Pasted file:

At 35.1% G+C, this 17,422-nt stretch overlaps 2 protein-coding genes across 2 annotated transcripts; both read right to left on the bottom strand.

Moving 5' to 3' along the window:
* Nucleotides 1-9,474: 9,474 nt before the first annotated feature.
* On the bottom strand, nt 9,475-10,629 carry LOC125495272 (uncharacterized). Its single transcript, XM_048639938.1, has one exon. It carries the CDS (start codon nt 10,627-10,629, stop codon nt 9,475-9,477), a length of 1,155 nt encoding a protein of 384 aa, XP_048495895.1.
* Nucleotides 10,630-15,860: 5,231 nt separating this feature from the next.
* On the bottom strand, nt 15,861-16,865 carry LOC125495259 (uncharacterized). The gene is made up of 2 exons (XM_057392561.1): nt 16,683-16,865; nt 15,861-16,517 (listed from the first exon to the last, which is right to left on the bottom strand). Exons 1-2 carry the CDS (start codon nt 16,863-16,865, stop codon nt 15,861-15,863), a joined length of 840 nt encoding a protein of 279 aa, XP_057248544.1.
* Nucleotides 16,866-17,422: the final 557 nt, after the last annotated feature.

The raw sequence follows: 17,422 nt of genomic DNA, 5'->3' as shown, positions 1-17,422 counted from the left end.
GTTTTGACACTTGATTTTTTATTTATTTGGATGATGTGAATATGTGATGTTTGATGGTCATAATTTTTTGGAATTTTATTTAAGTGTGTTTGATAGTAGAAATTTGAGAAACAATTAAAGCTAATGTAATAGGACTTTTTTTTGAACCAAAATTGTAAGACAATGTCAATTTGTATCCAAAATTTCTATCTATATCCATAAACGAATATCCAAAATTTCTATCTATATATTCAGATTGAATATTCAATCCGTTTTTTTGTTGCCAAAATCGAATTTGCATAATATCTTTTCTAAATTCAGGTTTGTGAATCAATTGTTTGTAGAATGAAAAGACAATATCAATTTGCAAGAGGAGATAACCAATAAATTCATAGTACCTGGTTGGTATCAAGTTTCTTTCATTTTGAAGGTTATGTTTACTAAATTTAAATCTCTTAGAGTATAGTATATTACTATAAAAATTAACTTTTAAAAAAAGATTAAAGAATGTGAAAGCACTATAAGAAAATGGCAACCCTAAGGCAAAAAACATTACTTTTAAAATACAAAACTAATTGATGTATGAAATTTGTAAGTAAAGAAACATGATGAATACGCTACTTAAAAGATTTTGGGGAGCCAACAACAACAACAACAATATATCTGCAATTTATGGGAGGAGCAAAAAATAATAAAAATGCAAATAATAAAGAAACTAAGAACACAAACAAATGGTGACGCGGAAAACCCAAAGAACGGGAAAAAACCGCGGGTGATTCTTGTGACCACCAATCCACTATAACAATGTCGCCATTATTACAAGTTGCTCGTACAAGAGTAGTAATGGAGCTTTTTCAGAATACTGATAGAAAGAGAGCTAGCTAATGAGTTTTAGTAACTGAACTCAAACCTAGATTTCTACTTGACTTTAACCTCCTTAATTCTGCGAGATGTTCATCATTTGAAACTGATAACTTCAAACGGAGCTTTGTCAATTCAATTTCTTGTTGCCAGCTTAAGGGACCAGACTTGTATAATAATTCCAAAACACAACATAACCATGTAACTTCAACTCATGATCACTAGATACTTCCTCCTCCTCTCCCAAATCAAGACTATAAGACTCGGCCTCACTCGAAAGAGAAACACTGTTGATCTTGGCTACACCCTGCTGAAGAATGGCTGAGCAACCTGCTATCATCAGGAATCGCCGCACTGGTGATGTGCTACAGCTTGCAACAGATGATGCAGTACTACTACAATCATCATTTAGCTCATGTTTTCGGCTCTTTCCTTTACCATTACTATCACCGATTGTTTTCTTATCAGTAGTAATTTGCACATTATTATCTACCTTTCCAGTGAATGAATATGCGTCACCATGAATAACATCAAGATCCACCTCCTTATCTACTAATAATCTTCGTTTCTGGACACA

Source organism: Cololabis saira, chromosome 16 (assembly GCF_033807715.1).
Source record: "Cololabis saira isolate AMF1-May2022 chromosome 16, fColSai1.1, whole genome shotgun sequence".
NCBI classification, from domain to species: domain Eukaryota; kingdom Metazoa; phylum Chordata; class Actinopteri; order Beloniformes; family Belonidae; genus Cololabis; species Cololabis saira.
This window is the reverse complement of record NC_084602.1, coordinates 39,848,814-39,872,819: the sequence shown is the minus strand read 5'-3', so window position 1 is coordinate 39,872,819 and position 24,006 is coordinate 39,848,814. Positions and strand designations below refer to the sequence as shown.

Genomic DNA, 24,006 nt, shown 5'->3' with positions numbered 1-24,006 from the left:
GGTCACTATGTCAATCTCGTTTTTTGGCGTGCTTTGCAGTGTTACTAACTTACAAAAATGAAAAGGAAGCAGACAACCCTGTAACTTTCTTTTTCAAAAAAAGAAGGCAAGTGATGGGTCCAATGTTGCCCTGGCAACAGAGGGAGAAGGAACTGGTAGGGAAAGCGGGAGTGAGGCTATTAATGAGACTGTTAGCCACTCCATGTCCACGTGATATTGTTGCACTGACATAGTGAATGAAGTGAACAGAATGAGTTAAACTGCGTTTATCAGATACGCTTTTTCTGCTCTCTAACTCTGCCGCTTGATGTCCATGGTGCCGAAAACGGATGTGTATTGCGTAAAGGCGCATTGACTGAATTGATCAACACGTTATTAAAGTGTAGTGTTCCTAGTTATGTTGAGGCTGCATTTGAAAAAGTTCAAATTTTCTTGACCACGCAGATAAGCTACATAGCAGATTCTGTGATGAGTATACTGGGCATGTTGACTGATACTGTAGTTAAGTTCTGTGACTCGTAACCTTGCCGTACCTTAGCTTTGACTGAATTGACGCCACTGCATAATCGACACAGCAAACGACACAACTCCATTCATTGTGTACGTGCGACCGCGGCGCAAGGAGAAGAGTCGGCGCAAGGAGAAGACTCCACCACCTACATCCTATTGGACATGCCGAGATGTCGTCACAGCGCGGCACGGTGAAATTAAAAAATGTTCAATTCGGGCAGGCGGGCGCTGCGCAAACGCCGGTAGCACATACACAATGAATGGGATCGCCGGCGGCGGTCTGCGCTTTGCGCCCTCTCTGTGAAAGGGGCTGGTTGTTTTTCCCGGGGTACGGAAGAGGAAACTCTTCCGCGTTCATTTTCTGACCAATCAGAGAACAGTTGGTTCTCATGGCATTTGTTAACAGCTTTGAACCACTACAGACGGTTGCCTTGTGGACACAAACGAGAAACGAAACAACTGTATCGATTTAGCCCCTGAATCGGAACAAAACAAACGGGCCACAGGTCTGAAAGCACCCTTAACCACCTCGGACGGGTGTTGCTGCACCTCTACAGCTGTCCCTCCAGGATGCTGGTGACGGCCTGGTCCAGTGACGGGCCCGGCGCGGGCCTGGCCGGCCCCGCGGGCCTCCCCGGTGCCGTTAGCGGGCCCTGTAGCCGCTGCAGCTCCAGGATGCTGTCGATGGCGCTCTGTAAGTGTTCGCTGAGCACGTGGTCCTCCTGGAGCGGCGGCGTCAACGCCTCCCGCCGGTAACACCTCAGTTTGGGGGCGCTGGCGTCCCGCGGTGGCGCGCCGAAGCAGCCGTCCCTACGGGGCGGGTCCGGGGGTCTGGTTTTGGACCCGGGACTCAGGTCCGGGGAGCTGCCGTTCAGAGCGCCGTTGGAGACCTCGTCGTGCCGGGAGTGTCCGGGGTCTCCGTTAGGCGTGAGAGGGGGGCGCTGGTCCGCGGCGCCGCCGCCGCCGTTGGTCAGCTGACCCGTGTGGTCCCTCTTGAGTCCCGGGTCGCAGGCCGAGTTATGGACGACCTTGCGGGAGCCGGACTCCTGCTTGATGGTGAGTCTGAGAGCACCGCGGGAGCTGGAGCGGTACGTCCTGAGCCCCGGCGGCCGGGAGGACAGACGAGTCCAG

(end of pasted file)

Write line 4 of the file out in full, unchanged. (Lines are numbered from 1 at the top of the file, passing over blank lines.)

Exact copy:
* On the bottom strand, nt 9,475-10,629 carry LOC125495272 (uncharacterized). Its single transcript, XM_048639938.1, has one exon. It carries the CDS (start codon nt 10,627-10,629, stop codon nt 9,475-9,477), a length of 1,155 nt encoding a protein of 384 aa, XP_048495895.1.